FiiO JD7 Review


Today we review the FiiO JD7, the latest addition to the Jade’s IEM Series from the Chinese brand. A new model available for just $99 USD


Disclaimer: the FiiO JD7 was sent to us free of charge by the brand, in exchange for our honest opinion.

About FiiO

Founded in 2007, FiiO is one of the biggest companies in the audiophile world, thanks to an extensive range of (usually) affordable but (mostly) excellent products. IEM, headphone amps, DACs, and obviously DAPs, they did it all and did it well. So much that when a new player comes out, it usually becomes the benchmark that other brands have to refer to, like the mighty FiiO M17 or the whole new FiiO Q7


But today, it’s all about IEM. And if last time I reviewed the brand top-of-the-line with the FA7S (full-BA) and FD7 (dynamic), today we are going the opposite way with the JD7, another addition to the Jade’s series. A new model, that follows the JD3 and JH3, sharing the same low/price but high/quality goal.


A quick word about Jade audio

FiiO sent us some references about Jade audio, here is a copy:

“Jade Audio” is a subsidiary brand of FiiO Electronics Technology Co., LTD. It is a stylish, technological, and youth-oriented brand aiming to provide high-quality yet cost-effective audio products with an excellent listening experience for the younger generation all around the world. The entity’s Chinese name is derived from “翡声” (Fei Sheng), meaning “the sound of Jade”. The name “Jade Audio” conveys our mission towards providing consumers with a crisp and pleasant listening experience while maintaining audio fidelity

Design & Build Quality


“Same player shoot again!” 

Inspired by the FA7S, the FiiO JD7 looks and feels almost identical to its high-end alternative, featuring the same chassis and design. A big surprise, if you take account of the price difference – the JD7 being 3 times less expensive that its high-end sibling. Yet, if you put them head to head, apart from the size you’d be hard-pressed to see any real difference.

Same rounded shell, equally strong and comfortable. Same cross-pierced faceplate with a blue grill, for semi-open design. Yes, apart from the cable, and the size, those two models are almost indistinguishable visually: a very nice move from the brand.


Build Quality

Unsurprisingly, build quality is top-notch, and if the FiiO JD7 is one of the most affordable IEM the brand has to offer, they don’t feel like a cheap knock-off, far from it. There are no steps, no cracks, no bruises, just one smooth surface all over the shell, and it feels perfectly balanced in the hand.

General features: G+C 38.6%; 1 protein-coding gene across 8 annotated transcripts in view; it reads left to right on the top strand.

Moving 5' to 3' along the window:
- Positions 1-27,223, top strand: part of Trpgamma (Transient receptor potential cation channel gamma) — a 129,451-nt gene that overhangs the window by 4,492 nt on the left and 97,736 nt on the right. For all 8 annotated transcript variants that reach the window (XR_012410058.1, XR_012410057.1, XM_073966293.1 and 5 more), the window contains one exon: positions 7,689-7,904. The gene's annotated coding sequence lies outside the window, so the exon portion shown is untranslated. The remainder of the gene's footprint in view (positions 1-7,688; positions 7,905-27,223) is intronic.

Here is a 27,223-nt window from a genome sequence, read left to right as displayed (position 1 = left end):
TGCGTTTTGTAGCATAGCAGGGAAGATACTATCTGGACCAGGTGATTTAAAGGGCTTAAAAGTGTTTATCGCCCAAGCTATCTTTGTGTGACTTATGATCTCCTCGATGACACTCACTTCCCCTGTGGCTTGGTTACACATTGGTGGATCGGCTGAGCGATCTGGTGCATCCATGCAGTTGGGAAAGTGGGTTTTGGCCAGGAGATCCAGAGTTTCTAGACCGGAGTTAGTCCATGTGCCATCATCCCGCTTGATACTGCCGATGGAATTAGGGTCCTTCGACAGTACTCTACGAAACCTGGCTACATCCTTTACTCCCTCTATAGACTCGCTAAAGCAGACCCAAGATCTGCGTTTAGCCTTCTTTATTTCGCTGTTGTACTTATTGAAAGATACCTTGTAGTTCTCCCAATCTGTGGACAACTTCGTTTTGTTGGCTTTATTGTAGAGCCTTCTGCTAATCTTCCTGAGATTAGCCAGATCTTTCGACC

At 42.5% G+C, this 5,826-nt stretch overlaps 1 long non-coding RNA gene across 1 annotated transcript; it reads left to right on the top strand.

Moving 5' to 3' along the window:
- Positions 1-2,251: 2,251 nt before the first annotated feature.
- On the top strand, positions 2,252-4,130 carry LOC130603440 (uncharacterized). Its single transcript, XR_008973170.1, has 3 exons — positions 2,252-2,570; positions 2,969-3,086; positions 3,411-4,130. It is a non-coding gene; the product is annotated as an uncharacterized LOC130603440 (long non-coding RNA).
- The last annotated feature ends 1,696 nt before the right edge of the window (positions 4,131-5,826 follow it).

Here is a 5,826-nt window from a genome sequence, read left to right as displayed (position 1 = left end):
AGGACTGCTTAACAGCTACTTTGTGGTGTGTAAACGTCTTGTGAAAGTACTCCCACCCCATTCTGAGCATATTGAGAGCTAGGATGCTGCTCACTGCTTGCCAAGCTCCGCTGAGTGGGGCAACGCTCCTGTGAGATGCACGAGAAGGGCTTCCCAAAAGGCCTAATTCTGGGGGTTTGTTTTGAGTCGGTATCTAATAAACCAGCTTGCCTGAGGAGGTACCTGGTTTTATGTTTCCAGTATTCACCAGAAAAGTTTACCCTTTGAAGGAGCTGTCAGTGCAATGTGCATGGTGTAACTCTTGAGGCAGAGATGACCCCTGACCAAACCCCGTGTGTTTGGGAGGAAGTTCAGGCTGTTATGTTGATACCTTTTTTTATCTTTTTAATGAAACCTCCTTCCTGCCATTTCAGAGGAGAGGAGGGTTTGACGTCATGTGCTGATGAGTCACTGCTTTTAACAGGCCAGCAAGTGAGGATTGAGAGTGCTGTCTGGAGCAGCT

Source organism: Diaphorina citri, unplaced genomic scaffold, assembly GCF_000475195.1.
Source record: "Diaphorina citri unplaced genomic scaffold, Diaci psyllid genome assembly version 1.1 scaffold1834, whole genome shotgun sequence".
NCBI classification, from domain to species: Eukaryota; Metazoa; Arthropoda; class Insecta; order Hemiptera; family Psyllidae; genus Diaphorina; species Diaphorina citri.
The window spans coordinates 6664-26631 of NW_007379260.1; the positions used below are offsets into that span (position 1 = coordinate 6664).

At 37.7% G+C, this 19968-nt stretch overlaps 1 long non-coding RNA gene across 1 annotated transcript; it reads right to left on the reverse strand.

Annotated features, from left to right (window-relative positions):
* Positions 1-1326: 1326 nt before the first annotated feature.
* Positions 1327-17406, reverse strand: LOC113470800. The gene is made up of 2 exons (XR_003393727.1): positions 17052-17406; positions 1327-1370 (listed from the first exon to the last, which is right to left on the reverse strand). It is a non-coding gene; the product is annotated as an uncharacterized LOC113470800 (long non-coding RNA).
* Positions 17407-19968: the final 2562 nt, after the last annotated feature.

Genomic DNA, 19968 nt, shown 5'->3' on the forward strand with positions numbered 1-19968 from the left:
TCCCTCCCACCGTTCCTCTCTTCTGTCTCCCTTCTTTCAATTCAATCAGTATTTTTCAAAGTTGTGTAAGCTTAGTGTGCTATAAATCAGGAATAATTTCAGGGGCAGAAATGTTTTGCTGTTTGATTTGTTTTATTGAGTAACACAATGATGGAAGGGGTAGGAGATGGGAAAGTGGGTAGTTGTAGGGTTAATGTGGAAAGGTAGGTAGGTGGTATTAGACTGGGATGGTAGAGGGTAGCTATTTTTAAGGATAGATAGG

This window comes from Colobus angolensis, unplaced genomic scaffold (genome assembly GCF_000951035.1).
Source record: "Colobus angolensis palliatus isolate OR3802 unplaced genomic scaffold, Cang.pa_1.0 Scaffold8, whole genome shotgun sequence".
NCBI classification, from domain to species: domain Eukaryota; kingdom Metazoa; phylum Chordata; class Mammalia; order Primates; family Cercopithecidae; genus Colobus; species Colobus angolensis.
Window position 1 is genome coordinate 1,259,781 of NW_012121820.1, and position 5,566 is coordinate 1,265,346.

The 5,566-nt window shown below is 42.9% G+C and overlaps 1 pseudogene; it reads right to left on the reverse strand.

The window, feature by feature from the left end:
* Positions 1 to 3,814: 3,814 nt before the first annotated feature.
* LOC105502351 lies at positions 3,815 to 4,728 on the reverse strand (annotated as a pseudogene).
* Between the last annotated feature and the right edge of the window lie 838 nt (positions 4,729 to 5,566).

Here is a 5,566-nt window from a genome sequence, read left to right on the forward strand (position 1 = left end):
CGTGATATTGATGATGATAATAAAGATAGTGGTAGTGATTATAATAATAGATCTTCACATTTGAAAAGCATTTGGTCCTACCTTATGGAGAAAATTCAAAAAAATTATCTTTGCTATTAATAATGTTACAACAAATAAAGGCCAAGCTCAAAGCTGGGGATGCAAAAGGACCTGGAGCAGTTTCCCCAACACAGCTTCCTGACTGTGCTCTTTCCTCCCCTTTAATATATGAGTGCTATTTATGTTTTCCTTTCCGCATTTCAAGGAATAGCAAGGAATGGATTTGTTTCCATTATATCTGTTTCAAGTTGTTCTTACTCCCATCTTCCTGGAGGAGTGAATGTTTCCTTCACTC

The shell is made of one solid, 316L stainless-steel body – the same found on luxury watches – that shall withstand the test of time with ease. Even the cable got more attention, compared to the JD3 and JH3. Not only is it detachable, it also sports the same monocrystalline silver-plated copper wires found on the FA7S, with less wires of course.

To be fair, the cable isn’t as good as the one provided with the upper-level: the tangle-free sheath takes more time to untangle, and you don’t get the awesomely useful swappable termination system. But, for the price, it’s hard to complain.

Finally, as the symmetrical design might be misleading for some listeners, the FiiO JD7 cable was given a red/blue coated socket , so you can quickly distinguish which side you’re about to plug. 



Again, compared to the JD3 and JH3, the new FiiO JD7 gives completely different vibes. Not semi-custom, but not bullet-like either, those IEMs are – once more – indistinguishable from the FA7S once worn, which means surprisingly comfortable. 

Out of the box, I expected those ears to be a tad too big for my use. But, FiiO did its class, and once fitted with the right eartips (small silicone for me) they completely filled my ear holes and didn’t move over time. 

Unlike the FDx though, the nozzle cannot be switched for a smaller one, but that never was a problem and, in the long run, the experience was good overall.

Obviously, compared to your usual semi-custom IEM, or even affordable ones like the JH3, comfort is slightly worse and, in my opinion, acrylic semi-custom shaped IEM remains the best option available at the moment, if you don’t want to get full custom. That said, for the price, the JD7 remains a very solid option in this regard, maxing out the capability of stainless-steel shells, thanks to FiiO’s expertise.



Obviously, with a semi-custom design, isolation isn’t the JD7 forte. That said, the design makes them more impervious to outside noises than I expected, especially with the right tips. 

They performed well in noisy environments like the train but fell short when it comes to human voices. If someone were to talk relatively loud near you, you’ll fill like a part of the discussion, music magnifying every word they could say. 

Still, that’s much better than I expected: once you play your music at a moderate level, the IEM will be able to cover most unwanted noises. That said, compared to the JH3, it’s clear to me that the new one isn’t the winner in this field.

So, time to dive in further!

Page 2: Bundle, specifications

Page 3: Sound Performances

4.4/5 - (52 votes)

A nerdy guy with a passion for audio and gadgets, he likes to combine his DAC and his swiss knife. Even after more than 10 years of experience, Nanotechnos still collects all gear he gets, even his first MPMAN MP3 player. He likes spreadsheets, technical specs and all this amazing(ly boring) numbers. But most of all, he loves music: electro, classical, dubstep, Debussy : the daily playlist.

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